They’re online. And they’re everywhere. This study states that 93% of recruiters are likely to look at a Candidate’s social media profile. So when it comes to your job search and social media, avoid these common mistakes if you want to take you and your digital footprint through the front door of your dream job.

  1. Compromising photos

We all have a life outside of work, but posting (what some may deem) inappropriate photos will give off the wrong idea about your extra-curricular activities. During your job search, you may want to take your profile to the next level with your privacy settings. Sure, you may not upload a photo yourself, but ones you’re tagged in by friends will also appear in your timeline. Double check your privacy approval settings to be safe.

2. Appearing over opinionated

Employers tend to see it as a positive if potential employees have a view on a certain topic. However, they can also easily be put off if they perceive those views to be too radical and/or opinionated.

3. Inviting your interviewer to connect with you on Facebook

This is a big no-no and happens a lot more than you think. Interviewers want to see the “true you,” so they’re being friendly and approachable– but they aren’t trying to befriend you. Just because you’ve hit it off with your interviewer, it doesn’t meant that you should feel comfortable enough to invite them to be a friend. More often than not, this will leave an impression that you’ve crossed an unwritten boundary.

4. Avoid remarks about your workplace

You should never make negative remarks about your previous workplace or employer during a job interview; neither should you bad-mouth them online. A future employer will think that if you can write that about another company, then surely you can write the same thing about theirs.

Social media connects us all, but avoid these common mistakes if you want to be connected to the right career opportunity.

4 Non-verbal job interview tips

If a picture is worth 1,000 words, imagine what poor in-person body language can communicate when you’re trying to give the perfect first impression. Job interviews can make anyone feel the heat while in the hot seat—it’s normal to be nervous, but a master’s degree may not help your career chances if you can’t master your mannerisms. Try these non-verbal interview tips that tell the hiring manager you’re the one for the job.



You get asked a lot of questions in a job interview, but one of them shouldn’t be if you have a staring problem. The goal is to be confident—not creepy. It’s important to look the interviewer in the eye, but know when to break away after a few seconds. Another effective way to ensure you’re looking interested and engaged is “direct face contact.” Try looking at different parts of his or her face every two seconds; rotating from eyes, to nose, to lips, so you’re never just drilling into the interviewer’s eyes.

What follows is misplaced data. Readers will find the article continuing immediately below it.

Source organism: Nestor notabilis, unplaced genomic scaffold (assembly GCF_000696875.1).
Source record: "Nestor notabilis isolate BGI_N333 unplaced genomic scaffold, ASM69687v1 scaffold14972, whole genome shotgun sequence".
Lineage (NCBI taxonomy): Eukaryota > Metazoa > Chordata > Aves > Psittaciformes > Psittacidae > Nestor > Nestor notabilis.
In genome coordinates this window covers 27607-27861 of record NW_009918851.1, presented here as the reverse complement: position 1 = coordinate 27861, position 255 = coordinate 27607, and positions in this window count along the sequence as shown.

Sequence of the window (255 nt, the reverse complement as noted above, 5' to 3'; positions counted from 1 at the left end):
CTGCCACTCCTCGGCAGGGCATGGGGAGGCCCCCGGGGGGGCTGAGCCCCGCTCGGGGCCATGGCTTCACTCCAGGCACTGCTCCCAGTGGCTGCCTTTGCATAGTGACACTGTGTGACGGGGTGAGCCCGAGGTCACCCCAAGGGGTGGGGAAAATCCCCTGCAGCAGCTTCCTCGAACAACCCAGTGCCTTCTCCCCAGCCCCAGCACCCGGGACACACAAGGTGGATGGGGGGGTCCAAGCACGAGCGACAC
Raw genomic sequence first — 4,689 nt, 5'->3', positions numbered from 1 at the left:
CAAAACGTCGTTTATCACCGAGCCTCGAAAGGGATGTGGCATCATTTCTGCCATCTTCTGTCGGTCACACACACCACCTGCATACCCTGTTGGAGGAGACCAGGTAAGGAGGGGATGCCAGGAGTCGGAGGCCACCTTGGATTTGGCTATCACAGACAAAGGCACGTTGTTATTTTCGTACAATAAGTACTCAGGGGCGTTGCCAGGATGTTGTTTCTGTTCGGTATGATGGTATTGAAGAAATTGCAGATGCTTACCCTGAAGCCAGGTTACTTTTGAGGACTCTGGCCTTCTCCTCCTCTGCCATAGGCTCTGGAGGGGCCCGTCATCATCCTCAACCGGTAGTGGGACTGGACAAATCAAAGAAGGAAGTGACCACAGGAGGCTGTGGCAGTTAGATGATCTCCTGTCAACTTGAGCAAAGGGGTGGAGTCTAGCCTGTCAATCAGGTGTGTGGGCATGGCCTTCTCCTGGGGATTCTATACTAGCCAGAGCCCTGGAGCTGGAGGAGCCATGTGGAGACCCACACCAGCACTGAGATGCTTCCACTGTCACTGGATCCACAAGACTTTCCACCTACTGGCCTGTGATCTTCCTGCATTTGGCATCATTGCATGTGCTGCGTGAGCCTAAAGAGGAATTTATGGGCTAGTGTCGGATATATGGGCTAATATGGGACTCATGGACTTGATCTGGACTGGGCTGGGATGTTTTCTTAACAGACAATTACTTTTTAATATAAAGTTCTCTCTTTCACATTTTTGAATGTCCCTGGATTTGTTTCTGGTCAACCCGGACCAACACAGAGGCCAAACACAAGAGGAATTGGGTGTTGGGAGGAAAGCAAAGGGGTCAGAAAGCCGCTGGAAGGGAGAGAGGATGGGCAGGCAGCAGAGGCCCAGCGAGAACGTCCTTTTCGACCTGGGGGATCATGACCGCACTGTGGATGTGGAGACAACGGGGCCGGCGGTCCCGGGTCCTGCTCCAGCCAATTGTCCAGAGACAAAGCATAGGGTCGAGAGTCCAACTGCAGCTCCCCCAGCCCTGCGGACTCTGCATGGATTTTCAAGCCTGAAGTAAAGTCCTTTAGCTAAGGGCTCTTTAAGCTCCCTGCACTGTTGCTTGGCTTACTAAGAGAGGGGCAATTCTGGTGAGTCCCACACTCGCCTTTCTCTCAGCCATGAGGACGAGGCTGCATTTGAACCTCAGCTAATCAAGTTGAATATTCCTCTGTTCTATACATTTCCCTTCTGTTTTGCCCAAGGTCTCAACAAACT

When you’re trying to craft a selling response, it’s best to listen before you answer. Aside from keeping eye and face contact, nodding your head occasionally while listening is an additional way to show attentiveness. It shows that you’re enjoying and understand what’s being said. However, you’re a human not a marionette, so avoid fanatical nods that could mistake you for a puppet.


Just breathe. Take a (non-noticeable, gulping-for-air-type) deep breath while a question is being asked, and answer on the exhale following the air flow.  Deep breathing engages our parasympathetic reaction, which calms us down. Also, try taking 10 deep, diaphragmatic breaths before the interview. This will reduce your heart rate, blood pressure and stress hormone level.


Aggressive fragrances have a tendency to overpower anyone’s nostrils, which could give the hiring manager the impression that you don’t have any common sense when it comes to office scents. You want to leave the interview with a lingering impression as to why you’re the right fit, not a cloud of perfume or cologne—so leave it off.

Mom was right when she said not to slouch, and a firm handshake is more palatable than a limp fish’d one when serving your candidacy for employment. Remember, body language is one that everyone can understand.


4 Mistakes to avoid when choosing an accountant

Knock knock…